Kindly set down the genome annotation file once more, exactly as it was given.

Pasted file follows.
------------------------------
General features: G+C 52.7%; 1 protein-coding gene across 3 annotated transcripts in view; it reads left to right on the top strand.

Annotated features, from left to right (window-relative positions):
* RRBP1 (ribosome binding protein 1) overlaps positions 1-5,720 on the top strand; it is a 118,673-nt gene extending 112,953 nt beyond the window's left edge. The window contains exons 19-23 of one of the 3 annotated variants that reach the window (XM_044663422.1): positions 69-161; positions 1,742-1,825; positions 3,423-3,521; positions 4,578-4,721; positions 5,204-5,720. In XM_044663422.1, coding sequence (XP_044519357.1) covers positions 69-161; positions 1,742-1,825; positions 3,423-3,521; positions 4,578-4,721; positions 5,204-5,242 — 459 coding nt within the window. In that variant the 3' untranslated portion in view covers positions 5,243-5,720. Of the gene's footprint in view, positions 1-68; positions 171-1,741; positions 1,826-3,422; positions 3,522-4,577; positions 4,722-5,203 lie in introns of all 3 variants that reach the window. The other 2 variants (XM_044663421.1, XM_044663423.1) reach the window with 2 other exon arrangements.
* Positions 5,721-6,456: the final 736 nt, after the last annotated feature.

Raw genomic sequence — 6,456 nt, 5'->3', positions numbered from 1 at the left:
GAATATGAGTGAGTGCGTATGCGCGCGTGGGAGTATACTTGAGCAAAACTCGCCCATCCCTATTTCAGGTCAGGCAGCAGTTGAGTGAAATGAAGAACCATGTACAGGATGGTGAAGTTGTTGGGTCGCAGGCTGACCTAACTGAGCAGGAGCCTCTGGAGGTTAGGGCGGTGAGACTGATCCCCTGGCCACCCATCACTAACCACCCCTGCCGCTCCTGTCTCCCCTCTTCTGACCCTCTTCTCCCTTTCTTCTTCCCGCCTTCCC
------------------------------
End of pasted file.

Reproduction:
General features: G+C 52.7%; 1 protein-coding gene across 3 annotated transcripts in view; it reads left to right on the top strand.

Annotated features, from left to right (window-relative positions):
* RRBP1 (ribosome binding protein 1) overlaps positions 1-5,720 on the top strand; it is a 118,673-nt gene extending 112,953 nt beyond the window's left edge. The window contains exons 19-23 of one of the 3 annotated variants that reach the window (XM_044663422.1): positions 69-161; positions 1,742-1,825; positions 3,423-3,521; positions 4,578-4,721; positions 5,204-5,720. In XM_044663422.1, coding sequence (XP_044519357.1) covers positions 69-161; positions 1,742-1,825; positions 3,423-3,521; positions 4,578-4,721; positions 5,204-5,242 — 459 coding nt within the window. In that variant the 3' untranslated portion in view covers positions 5,243-5,720. Of the gene's footprint in view, positions 1-68; positions 171-1,741; positions 1,826-3,422; positions 3,522-4,577; positions 4,722-5,203 lie in introns of all 3 variants that reach the window. The other 2 variants (XM_044663421.1, XM_044663423.1) reach the window with 2 other exon arrangements.
* Positions 5,721-6,456: the final 736 nt, after the last annotated feature.

Raw genomic sequence — 6,456 nt, 5'->3', positions numbered from 1 at the left:
GAATATGAGTGAGTGCGTATGCGCGCGTGGGAGTATACTTGAGCAAAACTCGCCCATCCCTATTTCAGGTCAGGCAGCAGTTGAGTGAAATGAAGAACCATGTACAGGATGGTGAAGTTGTTGGGTCGCAGGCTGACCTAACTGAGCAGGAGCCTCTGGAGGTTAGGGCGGTGAGACTGATCCCCTGGCCACCCATCACTAACCACCCCTGCCGCTCCTGTCTCCCCTCTTCTGACCCTCTTCTCCCTTTCTTCTTCCCGCCTTCCC